It should be no secret by now that we love a good cocktail, and it’s pretty clear for us that the Bar With No Name is one of the best places to get drinks in London. One of the reasons why this place has become a FoodCrafters favourite is simply because the gang behind the scenes are truly passionate artisans. All the ingredients they use in their drinks – from bitters to syrups, and many other magical concoctions – are made by themselves in their R&D lab: The Drink Factory.
A mix between an alchemist’s workshop and an ethnography museum, the factory is packed with vintage bottles of booze, spices gathered from all corners of the planet, and serious chemical equipment, from freeze dryer to rotovapors. No question, this place is more than the back-office of a bar, and is more a proper research center when it comes to flavour, as you can tell by following their blog or by checking out this reportage:
Among others, they have launched the Drink Factory Magazine, (still) available as a vacuum-sealed giant-size diaporama of gorgeous pictures printed on thick, mate paper, along with the recipes. No colours – just black, white, and a pinch of gothic wrapping a set of unique and mysterious drinks that play with our minds even more than our senses. Warmly recommended (by Gizmondo too)!
We had the chance to ask Tony Conigliaro and Zoe Burgess a few questions about their work, story, and projects, so read on!
Can you tell us a bit about who you are and the story behind the Drink Factory?
The Drink Factory founded in 2005 by Tony Conigliaro, is a collective of like-minded bartenders looking to expand their knowledge of cocktails and art by pushing the boundaries of their respective crafts. At one time located above the Bar With No Name, 69 Colebrooke Row, London it has expanded and relocated to a larger, fully equipped space in Britannia Row, (once the home of Pink Floyd’s recording and production studios). It is both a research centre and creative space used for lectures and product development. Techniques and practices used by the Drink Factory have been honed over an extended period through extensive collaborations with chefs, perfumers, chocolatiers and designers. The Drink Factory also hosts an international stage program, designed to share ideas between industries.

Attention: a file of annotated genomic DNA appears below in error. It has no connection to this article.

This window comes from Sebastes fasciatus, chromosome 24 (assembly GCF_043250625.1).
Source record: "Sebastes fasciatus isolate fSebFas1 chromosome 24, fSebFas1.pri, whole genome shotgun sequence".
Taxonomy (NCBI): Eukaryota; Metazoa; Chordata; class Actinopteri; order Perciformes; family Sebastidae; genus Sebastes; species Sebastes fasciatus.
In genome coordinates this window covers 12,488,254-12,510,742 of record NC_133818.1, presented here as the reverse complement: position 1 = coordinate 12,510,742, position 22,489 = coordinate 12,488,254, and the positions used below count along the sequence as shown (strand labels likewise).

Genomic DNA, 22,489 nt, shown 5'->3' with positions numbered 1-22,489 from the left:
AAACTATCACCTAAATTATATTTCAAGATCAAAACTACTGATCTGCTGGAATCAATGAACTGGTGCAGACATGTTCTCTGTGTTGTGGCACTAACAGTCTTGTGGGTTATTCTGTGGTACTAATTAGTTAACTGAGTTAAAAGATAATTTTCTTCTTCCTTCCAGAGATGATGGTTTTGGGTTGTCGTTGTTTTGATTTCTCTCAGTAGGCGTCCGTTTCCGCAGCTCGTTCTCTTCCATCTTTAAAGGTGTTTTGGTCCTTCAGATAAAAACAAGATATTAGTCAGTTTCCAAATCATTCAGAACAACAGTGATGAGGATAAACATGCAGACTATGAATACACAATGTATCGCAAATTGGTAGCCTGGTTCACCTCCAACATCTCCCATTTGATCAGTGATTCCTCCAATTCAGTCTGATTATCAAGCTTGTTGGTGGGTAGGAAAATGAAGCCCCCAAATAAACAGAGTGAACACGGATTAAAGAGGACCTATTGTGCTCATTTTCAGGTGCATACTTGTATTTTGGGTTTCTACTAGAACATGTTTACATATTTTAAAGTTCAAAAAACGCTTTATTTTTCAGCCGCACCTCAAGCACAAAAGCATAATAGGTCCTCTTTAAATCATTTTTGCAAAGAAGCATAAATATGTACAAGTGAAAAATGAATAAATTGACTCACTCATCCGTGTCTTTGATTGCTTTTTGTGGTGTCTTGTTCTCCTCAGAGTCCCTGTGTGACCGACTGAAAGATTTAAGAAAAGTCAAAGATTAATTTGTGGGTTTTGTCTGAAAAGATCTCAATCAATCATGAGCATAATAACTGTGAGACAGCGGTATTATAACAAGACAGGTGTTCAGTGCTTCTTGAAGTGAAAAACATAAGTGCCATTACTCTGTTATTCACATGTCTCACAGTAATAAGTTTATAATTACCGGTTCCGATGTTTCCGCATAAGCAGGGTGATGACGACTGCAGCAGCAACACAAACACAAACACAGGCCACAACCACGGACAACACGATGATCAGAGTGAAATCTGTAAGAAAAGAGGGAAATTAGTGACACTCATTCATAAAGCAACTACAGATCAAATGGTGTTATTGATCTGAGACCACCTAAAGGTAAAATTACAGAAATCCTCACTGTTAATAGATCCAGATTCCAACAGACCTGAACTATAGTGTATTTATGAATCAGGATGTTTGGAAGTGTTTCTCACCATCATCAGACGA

What are the major challenges to start and run a bar and a drink R&D lab? What helped you most overcome those difficulties and make the Drink Factory a success?
Hard work and having a great team around you always helps in the execution of these projects.
London is packed with great bars and restaurants. The combo 69 Colebrooke Row + the Drink Factory likely helped standing out from your average cocktail bar. What else you think is absolutely essential to be succeed in this business?
Consistency and service are key to us, we focus on making sure that the drinks are innovative and enjoyable. By focusing on this we have created a reputation for great service and great drinks.
What are the most fancy, exciting, powerful, mind-blowing flavour combinations you’ve come across recently (invented at the factory or in one of your travels)?
One of our focuses for the Gothic magazine was to challenge expectations of flavour, we looked at serving drinks in ‘undesirable’ glasses to see if a consumer would be temped to taste the drink. We wanted to try and turn this approach on it’s head and create a drink that was so desirable you would be able to overcome any preconceived ideas created by the glass. For examples, the Silver Bullet is served in a glass which has had it’s stem covered with prosthetic skin and hair, this compliments the narrative of the drink but pushes the boundaries of desire.
The worst flavour combo you ever invented?
We like to think that there is no such thing as a worst flavour combination, yes we do experiment and not all of these experiments taste good but we learn the most when flavours don’t work together as we then have to explore why.
What are the most exciting trends in the global drink/food scene that you’ve encountered and loved, but are strongly missing in London/UK?
There is a big focus on savoury flavours right now, people seem to be developing more savoury pallets which is a great area of exploration for us. There is also more awareness regarding how the sense affect how we taste and perceive flavour. We’ve been lucky enough to work with Professor Charles Spence who is head of crossmodal research at Oxford University to explore how sound affects the way we perceive sweetness. This is definitely an area of interest that will grow.
What’s next for the Drink Factory and 69? Any secret projects you’d like to share with us (we heard rumours about a new book)?
Now that would be telling! We’re excited to be celebrating 69’s fifth birthday this June. It means so much to us to have been open and still have loyal customers for such a period of time. It’s great to see a bar develop and grow over time, we’ve recently launched our food menu which is a great compliment to the drinks. Hopefully there will be more like this to come.
The 69 Colebrooke Row book is available to pre-order and will be released on the 1st June.
A final word or advice for food entrepreneurs out there that are too scared to jump in?
Go for it…
If you want to learn more about them, the best thing is to book yourself into one of their masterclasses or simply get their new book or read this very cool article! Oh and even better, they are throwing a massive party on the 15th June for their 5th birthday:
— 69colebrookerow (@69colebrookerow) May 26, 2014